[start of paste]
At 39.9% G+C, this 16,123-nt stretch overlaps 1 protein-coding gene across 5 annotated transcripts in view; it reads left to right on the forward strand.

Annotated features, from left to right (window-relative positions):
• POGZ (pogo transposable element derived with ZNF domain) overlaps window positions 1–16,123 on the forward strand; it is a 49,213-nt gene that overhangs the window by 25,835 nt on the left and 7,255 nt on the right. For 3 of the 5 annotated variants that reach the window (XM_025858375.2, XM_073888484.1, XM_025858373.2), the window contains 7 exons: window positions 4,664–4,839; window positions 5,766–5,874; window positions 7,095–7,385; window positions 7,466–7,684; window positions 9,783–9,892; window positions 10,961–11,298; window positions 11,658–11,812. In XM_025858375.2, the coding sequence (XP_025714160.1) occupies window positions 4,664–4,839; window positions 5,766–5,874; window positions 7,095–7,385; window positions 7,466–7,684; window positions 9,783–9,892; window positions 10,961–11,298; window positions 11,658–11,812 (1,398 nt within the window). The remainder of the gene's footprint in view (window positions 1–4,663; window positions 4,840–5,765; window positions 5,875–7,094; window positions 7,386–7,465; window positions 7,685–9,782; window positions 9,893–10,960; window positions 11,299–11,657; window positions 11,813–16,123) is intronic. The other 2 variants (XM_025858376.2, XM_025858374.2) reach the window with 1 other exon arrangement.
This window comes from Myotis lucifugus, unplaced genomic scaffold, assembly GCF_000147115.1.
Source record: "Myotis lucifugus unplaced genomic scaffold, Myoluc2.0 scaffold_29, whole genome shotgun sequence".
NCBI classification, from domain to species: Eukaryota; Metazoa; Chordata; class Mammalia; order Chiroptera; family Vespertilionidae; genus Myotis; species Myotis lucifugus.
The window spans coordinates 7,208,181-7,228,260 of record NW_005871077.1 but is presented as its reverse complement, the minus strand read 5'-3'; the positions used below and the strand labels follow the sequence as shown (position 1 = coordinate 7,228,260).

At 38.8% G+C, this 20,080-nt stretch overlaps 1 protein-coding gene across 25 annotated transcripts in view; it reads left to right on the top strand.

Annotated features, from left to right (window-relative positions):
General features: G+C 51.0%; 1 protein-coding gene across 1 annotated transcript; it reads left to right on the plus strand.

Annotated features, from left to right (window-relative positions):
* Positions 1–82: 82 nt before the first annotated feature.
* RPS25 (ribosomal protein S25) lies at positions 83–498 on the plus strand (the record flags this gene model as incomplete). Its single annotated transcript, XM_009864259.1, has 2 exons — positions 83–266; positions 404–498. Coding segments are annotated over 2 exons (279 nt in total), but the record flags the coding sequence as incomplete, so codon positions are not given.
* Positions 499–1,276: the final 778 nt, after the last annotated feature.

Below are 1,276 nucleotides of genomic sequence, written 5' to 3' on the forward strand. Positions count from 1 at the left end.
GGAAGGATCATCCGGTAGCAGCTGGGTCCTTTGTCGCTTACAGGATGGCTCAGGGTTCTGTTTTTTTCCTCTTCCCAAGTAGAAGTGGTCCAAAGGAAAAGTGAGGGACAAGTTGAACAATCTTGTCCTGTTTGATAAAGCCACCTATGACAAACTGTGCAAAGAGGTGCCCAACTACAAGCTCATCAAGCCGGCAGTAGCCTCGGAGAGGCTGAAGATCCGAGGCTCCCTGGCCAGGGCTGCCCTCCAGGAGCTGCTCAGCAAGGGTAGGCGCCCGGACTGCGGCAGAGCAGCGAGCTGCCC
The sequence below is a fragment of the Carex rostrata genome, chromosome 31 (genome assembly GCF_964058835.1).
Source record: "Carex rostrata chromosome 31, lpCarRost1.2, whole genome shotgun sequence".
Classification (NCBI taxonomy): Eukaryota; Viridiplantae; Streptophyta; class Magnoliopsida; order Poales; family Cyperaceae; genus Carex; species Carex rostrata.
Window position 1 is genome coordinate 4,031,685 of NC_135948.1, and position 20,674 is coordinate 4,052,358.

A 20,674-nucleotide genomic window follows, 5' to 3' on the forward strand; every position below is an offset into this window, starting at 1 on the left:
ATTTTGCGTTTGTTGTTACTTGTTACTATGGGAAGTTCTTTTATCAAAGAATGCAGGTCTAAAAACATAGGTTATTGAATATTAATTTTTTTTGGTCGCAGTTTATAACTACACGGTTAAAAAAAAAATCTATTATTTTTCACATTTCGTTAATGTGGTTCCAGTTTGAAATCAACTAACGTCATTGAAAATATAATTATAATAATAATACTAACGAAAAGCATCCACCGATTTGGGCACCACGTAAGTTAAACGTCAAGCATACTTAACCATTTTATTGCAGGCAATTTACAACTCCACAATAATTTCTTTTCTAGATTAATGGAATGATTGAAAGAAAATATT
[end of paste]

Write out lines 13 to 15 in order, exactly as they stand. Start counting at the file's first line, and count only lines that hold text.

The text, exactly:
* RPS25 (ribosomal protein S25) lies at positions 83–498 on the plus strand (the record flags this gene model as incomplete). Its single annotated transcript, XM_009864259.1, has 2 exons — positions 83–266; positions 404–498. Coding segments are annotated over 2 exons (279 nt in total), but the record flags the coding sequence as incomplete, so codon positions are not given.
* Positions 499–1,276: the final 778 nt, after the last annotated feature.

Below are 1,276 nucleotides of genomic sequence, written 5' to 3' on the forward strand. Positions count from 1 at the left end.